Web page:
All this talk about “Light” and “darkness” may sound awfully judgmental, and in the day and time in which we live, we have been told that this is the one thing we must never, ever be. The only judgments that are allowed today is to judge against judgmentalism itself. After all, was it not Jesus who said, “Judge not, that ye be not judged” (Matt 7:1, KJV)? It was, yet we tend to overlook the fact that the statement was made in a context filled with discussions about the need for making judgments in life. And then, in John 7, we saw that Jesus said, “Do not judge according to appearance, but judge with righteous judgment” (Jn 7:24). So, judgments must be made, but the problem is that most often they are not made correctly. They are made according to outward appearances, and this is not the way God judges. They are made on the basis of earthly, carnal standards, and God does not judge on these grounds, nor should we. Jesus is the Light of the world. All the rest are in darkness, unless and until they follow Him. Why does Jesus have the right to make such a sweeping judgment of humanity? Because it is a fundamental property of Light that it is a trustworthy judge of darkness.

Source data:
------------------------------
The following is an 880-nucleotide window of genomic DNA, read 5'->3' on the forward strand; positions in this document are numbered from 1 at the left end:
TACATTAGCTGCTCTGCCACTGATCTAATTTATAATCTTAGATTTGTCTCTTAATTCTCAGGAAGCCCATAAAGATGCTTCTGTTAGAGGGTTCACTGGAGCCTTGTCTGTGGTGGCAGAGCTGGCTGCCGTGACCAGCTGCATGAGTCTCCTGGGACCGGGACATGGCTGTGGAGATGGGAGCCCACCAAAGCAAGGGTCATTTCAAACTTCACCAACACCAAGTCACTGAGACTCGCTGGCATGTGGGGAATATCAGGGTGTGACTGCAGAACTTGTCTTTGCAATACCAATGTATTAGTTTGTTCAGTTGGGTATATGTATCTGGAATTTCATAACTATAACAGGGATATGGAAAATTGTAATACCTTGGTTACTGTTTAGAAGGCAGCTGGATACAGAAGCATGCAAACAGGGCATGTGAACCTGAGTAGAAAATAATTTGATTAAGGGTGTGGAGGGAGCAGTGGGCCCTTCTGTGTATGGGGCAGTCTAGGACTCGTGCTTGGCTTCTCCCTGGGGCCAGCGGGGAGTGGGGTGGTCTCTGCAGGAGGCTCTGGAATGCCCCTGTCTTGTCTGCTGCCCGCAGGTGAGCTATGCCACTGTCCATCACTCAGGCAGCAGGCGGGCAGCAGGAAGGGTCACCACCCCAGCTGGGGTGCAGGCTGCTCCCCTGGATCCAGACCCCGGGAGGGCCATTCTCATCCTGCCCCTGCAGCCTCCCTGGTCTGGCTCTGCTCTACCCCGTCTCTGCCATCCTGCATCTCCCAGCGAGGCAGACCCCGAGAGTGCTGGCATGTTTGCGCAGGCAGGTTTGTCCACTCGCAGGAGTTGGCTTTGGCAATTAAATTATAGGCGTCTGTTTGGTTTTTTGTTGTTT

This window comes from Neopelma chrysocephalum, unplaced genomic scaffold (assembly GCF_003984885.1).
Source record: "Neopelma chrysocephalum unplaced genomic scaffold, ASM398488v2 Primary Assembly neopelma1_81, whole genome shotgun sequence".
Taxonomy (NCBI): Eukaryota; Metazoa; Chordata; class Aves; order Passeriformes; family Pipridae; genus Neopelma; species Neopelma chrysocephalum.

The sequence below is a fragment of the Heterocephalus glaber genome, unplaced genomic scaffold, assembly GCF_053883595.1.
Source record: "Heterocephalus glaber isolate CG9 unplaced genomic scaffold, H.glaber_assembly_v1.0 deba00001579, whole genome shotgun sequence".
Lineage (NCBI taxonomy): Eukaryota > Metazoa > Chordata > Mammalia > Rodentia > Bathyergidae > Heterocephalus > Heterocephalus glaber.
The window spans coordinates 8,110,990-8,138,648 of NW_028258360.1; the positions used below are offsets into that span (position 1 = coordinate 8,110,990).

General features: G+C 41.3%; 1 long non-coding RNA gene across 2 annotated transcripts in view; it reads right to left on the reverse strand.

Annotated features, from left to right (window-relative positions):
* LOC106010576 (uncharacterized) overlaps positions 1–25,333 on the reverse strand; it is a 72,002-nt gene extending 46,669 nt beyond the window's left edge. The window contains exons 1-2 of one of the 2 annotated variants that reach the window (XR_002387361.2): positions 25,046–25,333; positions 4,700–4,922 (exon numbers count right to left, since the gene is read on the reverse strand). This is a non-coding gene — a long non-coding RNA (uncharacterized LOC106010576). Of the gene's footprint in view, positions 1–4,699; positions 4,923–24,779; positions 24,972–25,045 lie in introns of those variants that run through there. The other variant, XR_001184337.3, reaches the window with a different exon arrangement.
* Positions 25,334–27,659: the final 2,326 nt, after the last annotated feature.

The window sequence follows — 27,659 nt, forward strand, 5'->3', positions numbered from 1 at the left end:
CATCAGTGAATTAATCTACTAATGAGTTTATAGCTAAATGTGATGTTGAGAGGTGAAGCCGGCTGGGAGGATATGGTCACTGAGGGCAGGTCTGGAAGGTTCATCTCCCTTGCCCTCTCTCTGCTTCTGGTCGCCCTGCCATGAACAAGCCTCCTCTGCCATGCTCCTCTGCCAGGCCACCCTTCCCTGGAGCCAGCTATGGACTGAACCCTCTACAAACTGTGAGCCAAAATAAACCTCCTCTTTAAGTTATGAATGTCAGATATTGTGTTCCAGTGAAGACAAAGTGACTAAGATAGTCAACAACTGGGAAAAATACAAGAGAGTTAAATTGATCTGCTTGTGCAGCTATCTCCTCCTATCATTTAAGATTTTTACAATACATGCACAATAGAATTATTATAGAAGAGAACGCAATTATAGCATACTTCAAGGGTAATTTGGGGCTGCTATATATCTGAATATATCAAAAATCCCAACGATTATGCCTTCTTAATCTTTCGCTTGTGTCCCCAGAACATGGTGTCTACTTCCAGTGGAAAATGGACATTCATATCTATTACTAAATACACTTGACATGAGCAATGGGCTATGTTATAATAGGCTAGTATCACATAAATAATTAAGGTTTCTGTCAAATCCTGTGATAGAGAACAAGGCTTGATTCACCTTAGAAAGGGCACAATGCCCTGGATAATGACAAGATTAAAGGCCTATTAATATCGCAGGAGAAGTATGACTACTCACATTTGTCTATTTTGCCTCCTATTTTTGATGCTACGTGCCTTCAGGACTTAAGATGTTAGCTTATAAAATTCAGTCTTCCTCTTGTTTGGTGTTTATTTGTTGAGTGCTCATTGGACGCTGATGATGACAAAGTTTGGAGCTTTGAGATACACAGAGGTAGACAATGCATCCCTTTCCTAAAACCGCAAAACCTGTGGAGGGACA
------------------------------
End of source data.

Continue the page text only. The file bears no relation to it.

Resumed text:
Maybe you have experienced something like this. Sometimes when I am reading late in the afternoon, with only the light from the windows shining in. I continue reading, and all the while the sun is setting, and the room is getting darker, and I don’t even realize it. Then Donia comes along and asks, “Why are you reading in the dark?” I object, “Oh, it is not dark at all!” Then she turns on a light, and I think, “Wow! I didn’t even realize how dark it was until the light was turned on!” Light has a way of showing us how dark our surroundings really are. It is a trustworthy judge of darkness.